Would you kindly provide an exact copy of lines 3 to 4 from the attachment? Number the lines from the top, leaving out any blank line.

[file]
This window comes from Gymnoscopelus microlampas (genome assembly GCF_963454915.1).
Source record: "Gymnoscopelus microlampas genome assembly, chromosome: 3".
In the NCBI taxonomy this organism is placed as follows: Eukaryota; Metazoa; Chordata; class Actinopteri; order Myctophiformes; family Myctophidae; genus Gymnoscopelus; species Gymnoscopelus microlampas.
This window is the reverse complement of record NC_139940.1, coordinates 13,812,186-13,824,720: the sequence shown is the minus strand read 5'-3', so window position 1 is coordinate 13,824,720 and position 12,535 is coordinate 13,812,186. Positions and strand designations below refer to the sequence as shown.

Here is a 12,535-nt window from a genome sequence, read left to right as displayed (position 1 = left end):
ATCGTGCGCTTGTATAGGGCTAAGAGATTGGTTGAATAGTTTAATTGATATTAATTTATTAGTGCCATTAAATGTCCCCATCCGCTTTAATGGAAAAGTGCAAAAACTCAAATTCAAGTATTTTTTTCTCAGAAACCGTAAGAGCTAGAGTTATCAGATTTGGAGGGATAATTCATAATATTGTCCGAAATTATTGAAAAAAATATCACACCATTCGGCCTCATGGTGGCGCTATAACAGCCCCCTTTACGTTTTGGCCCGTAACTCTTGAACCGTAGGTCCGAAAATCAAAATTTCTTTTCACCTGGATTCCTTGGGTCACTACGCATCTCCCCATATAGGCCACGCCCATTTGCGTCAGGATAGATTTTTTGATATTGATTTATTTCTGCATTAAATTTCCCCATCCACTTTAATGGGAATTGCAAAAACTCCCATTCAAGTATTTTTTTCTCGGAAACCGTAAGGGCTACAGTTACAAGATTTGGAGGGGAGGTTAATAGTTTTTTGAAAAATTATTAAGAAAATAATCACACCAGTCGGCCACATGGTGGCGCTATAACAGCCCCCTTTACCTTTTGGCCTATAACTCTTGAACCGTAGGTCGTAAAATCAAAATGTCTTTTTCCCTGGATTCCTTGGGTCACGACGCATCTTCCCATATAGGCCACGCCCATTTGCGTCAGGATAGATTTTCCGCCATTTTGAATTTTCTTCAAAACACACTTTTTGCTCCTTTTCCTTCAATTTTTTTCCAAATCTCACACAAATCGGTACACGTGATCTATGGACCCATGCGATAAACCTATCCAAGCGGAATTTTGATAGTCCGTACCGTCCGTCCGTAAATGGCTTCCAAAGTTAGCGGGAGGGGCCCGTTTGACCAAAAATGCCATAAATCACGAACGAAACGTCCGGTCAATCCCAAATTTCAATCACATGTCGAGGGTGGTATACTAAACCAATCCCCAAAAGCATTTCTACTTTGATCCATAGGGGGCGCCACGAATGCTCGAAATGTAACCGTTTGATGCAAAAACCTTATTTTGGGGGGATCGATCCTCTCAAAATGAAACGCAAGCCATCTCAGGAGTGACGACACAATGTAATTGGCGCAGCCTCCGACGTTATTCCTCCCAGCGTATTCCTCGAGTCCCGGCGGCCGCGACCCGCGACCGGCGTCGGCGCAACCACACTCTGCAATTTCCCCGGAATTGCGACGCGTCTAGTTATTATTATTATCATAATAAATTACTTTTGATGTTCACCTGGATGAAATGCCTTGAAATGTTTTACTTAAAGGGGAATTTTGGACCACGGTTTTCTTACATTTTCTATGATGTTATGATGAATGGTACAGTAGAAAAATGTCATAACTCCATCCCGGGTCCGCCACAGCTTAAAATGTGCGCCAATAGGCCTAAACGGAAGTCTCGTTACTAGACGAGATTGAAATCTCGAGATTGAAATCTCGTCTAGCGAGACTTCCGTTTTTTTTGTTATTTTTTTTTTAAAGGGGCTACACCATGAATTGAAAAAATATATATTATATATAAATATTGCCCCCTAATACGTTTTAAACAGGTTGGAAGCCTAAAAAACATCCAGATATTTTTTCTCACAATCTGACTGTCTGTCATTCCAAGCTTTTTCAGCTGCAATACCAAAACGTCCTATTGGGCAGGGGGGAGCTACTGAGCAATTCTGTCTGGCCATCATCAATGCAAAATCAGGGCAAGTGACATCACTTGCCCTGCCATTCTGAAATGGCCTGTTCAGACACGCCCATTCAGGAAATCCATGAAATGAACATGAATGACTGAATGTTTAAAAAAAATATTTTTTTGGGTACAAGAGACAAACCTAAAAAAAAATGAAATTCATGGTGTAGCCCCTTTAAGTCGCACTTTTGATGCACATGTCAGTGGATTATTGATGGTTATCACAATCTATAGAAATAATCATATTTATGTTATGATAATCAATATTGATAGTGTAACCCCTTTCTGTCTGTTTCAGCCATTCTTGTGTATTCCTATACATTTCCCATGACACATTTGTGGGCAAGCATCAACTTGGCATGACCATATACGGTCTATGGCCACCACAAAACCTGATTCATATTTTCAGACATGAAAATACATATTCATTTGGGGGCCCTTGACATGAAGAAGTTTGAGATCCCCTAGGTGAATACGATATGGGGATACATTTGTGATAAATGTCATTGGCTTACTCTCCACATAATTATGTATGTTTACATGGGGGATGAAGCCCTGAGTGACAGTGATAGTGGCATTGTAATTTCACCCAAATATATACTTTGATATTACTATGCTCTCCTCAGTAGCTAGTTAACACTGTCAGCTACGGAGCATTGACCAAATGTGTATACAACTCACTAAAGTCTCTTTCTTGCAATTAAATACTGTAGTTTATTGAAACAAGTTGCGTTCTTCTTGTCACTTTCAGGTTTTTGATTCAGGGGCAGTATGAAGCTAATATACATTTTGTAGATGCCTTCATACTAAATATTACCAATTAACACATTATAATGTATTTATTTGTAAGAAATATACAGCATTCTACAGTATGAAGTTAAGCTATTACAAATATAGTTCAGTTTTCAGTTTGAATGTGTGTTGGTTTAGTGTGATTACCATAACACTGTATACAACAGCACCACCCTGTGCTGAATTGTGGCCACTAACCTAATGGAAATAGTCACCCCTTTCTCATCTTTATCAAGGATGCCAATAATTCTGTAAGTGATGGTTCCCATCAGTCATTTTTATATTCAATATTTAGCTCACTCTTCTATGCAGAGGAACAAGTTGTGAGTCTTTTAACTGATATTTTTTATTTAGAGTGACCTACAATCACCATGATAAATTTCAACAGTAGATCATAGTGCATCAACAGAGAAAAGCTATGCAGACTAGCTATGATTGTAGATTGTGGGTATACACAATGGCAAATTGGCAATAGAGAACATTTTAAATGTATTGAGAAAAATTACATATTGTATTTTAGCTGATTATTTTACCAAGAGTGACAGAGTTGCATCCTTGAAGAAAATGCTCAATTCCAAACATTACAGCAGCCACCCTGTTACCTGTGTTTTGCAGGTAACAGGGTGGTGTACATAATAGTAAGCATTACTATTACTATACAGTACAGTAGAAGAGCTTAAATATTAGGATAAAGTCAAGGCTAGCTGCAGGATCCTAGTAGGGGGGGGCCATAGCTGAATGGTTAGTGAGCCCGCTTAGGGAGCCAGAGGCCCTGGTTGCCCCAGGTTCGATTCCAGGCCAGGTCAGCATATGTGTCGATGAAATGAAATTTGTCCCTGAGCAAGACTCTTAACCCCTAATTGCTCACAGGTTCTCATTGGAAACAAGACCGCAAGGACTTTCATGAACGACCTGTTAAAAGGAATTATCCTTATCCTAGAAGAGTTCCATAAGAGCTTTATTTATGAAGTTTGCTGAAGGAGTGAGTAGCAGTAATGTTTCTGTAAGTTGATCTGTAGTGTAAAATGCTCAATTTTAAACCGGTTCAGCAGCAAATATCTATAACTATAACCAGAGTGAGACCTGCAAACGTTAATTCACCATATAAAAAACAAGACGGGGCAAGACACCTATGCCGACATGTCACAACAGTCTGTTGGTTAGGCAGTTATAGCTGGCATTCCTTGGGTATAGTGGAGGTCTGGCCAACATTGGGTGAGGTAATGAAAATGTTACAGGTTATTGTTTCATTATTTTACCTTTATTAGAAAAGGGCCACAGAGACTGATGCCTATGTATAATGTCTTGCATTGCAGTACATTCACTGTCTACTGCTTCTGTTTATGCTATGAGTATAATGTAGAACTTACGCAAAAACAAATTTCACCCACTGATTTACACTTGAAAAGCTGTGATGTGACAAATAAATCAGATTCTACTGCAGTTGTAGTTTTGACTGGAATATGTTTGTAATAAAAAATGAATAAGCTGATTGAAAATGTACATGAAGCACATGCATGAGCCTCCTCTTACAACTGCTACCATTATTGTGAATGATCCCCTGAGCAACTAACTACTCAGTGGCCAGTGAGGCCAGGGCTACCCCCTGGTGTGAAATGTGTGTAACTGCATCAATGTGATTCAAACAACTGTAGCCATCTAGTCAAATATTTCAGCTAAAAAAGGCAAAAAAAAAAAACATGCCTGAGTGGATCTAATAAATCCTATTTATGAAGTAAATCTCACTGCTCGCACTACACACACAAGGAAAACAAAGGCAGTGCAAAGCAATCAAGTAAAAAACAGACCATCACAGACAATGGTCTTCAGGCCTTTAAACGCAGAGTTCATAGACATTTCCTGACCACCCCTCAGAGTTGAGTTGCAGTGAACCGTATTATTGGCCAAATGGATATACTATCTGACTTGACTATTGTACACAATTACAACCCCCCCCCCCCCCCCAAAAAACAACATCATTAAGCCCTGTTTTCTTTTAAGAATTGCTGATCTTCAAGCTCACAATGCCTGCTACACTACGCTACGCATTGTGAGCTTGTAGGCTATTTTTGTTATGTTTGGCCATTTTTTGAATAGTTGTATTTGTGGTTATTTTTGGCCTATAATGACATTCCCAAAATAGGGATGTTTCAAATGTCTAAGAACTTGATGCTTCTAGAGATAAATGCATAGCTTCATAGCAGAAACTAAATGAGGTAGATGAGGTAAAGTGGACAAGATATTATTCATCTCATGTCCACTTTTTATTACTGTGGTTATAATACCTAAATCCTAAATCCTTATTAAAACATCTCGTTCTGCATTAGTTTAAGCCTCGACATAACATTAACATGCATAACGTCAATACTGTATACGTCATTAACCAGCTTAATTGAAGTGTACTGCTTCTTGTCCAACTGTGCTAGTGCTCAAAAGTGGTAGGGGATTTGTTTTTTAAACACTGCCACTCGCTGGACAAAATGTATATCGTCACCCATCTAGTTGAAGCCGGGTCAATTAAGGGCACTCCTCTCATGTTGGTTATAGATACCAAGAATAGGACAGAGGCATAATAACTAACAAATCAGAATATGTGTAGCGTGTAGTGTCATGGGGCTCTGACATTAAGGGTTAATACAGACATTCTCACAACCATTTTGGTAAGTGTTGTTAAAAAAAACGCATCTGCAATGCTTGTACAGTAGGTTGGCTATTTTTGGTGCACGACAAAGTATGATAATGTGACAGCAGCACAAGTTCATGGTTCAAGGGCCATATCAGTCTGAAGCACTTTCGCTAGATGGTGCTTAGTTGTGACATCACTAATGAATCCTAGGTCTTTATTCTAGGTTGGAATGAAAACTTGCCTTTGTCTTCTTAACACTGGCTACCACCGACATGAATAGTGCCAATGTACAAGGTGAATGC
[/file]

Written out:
In the NCBI taxonomy this organism is placed as follows: Eukaryota; Metazoa; Chordata; class Actinopteri; order Myctophiformes; family Myctophidae; genus Gymnoscopelus; species Gymnoscopelus microlampas.
This window is the reverse complement of record NC_139940.1, coordinates 13,812,186-13,824,720: the sequence shown is the minus strand read 5'-3', so window position 1 is coordinate 13,824,720 and position 12,535 is coordinate 13,812,186. Positions and strand designations below refer to the sequence as shown.